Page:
grandma’s minestrone

There’s a market about 10 minutes from my house that’s a grocery shopping adventure unlike any other. A trip there is a total sensory experience; from the Benetton ads worth of languages being spoken, to the enormous varieties of produce being sold (some completely exotic and unfamiliar). From the olive bar, fish market and cheese counter (which on any given day may include a sweet little old man making fresh mozzarella) to the fresh “you name it-they’ll make it” smoothie stand and united nations of a bread aisle. And let us not forget the bakery and chocolate department; an enormous chocolate fountain, hand dipped fruit, and chocolate Easter eggs the size of a small child’s head— Yeah they have it. Sounds like a crazy place, right? It is, but it’s also such an interesting no-two-visits-are-the-same kinda place that my kids actually jump at the chance to go. Even the NY Times has written about the experience of shopping there: “It’s mid afternoon, and as usual, Corrado’s is thronged with customers. In front of the deli counter, two women chat in Italian as they wait to buy sausage. A woman in a diaphanous pink sari prowls the spice aisle. In the produce section, a young Chinese man examines huge papery heads of garlic. ‘We cater to everybody and everybody comes to us,’ said Joe Corrado of Corrado’s Family Affair, one of the Northeast’s largest ethnic markets.” Don’t you wish you lived near me? Anyway, on to the point of my story…

Corrados has an entire aisle dedicated to pasta and grains. Seriously, an entire aisle! I’ll be honest with you, typically when I buy pasta I buy the brown rice type— it is after all the healthier and less filling option. But when I’m at Corrados all bets are off. You’ll find pastas there in shapes, sizes and varieties that you never imagined existed. How could I possibly walk away from such an amazing selection?!? On a recent shopping trip I loaded my cart with enormous rigatoni, spaghetti the thickness of no. 2 pencils and a couple of bags of pearled Italian Farro. In case you’re unfamiliar with Farro I’ll give you a quick primer: Farro is an ancient grain that’s steadily gaining in popularity. It can be made into hot cereal, served as a cold or warm side dish, turned into a risotto of sorts and even be served as a warm dessert with a little crumbled fresh ricotta and a drizzle of honey. However when I bought those bags of Farro I didn’t really have any of those uses in mind. In fact I didn’t really have anything in mind, I just thought I’d buy it now and figure things out later. The Farro sat in my cabinet for a while just waiting to be used until one day I found myself thinking of my little Italian grandmother. Not for any particular reason or of any particular memory, just thinking of her.

Grandma Perrone was the littlest of ladies, sweet and soft spoken and an amazing cook. She could take the simplest of ingredients and turn them into a feast. I can’t think about her without remembering the delicious soups she used to make; pasta fagioli, chicken with pastina and tiny meatballs and a hearty minestrone… and suddenly I found my inspiration.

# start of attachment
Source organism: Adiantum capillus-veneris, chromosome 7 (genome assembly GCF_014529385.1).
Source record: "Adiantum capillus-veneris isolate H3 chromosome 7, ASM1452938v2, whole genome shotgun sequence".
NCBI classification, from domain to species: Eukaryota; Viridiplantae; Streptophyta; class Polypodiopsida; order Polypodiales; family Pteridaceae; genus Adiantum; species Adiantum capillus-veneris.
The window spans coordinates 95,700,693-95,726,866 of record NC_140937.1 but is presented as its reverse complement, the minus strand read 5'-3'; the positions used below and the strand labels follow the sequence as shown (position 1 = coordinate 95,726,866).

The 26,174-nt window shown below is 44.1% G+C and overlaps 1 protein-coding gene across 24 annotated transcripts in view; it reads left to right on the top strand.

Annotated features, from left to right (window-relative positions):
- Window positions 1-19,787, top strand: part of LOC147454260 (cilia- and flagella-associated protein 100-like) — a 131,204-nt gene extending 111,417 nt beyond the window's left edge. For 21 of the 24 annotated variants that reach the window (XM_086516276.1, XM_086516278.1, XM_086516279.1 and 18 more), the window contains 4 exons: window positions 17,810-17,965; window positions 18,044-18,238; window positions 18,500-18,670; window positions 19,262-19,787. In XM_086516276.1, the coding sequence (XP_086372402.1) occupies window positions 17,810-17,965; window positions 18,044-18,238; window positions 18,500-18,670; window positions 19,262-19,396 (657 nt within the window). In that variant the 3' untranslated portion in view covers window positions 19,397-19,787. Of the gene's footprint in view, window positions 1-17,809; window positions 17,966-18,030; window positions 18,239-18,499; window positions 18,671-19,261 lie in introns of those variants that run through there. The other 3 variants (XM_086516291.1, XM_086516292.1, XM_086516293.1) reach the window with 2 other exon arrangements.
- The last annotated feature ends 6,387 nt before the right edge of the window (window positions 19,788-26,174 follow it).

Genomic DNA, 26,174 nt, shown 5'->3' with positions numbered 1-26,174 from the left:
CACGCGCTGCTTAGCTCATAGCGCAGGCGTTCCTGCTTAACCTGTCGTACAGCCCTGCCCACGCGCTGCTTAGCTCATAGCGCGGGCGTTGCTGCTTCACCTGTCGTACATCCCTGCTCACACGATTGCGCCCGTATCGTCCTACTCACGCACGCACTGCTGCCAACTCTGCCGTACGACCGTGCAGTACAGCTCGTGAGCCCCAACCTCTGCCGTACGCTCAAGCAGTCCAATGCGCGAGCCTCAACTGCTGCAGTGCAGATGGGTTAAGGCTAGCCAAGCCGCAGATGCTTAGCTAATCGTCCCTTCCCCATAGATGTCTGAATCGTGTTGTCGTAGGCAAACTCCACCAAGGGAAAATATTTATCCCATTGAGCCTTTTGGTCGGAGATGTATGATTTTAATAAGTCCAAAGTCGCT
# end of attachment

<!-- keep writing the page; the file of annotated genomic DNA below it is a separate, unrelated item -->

Minestrone with Chicken Sausage + Farro (á la Grandma Perrone)
This is a wonderfully hearty soup that works equally well with escarole, kale or spinach. And while I prefer to use chicken sausage you can certainly use spicy pork if that’s more your thing.

farro soup

7 oz. pearled Italian Farro
2 tbsp. olive oil
14 oz. chicken sausage, broken up
2 cups diced carrots
2 cups diced celery
1 1/2 cups diced onion
4-6 garlic cloves, grated
8 oz. baby bella mushrooms
2 1/2 tsp. salt
1/2 tsp. black pepper
1/4 cup red wine
2 14.5 oz. cans fire roasted tomatoes (with their juice)
2 cups low-sodium chicken broth
6 cups low-sodium beef broth*
1 medium head fresh escarole, roughly chopped
1/4 tsp. crushed red pepper
grated Pecorino Romano cheese, for garnish

  1. The night before you plan to make the soup place the dry farro in a medium saucepan. Cover with cold water and allow to soak overnight. The following morning drain, rinse and set aside.
  2. In a large stockpot over medium heat, warm the oil. Add the sausage pieces and allow to brown. Remove from the pan with a slotted spoon and set aside. Add to the pot the carrots, celery, onion and garlic. Cook 5-6 minutes or until everything begins to soften. Add the mushrooms, salt and black pepper and cook until the mushroom have released all their liquid.
  3. Add the red wine to deglaze the pan, being sure to scrape up any bits stuck to the bottom. Then add the tomatoes, broth, farro and reserved sausage. Cover and bring to a boil. Reduce to a simmer and allow to cook for 15 minutes. Add the escarole and crushed red pepper and allow to simmer for 3 more minutes or until the escarole is tender.
  4. Adjust seasonings and serve garnished with additional crushed red pepper and a healthy sprinkle of grade cheese.

*I realize this seems like a lot of broth, but the longer the soup sits the more liquid the farro absorbs. 

bitter, spicy + obsessed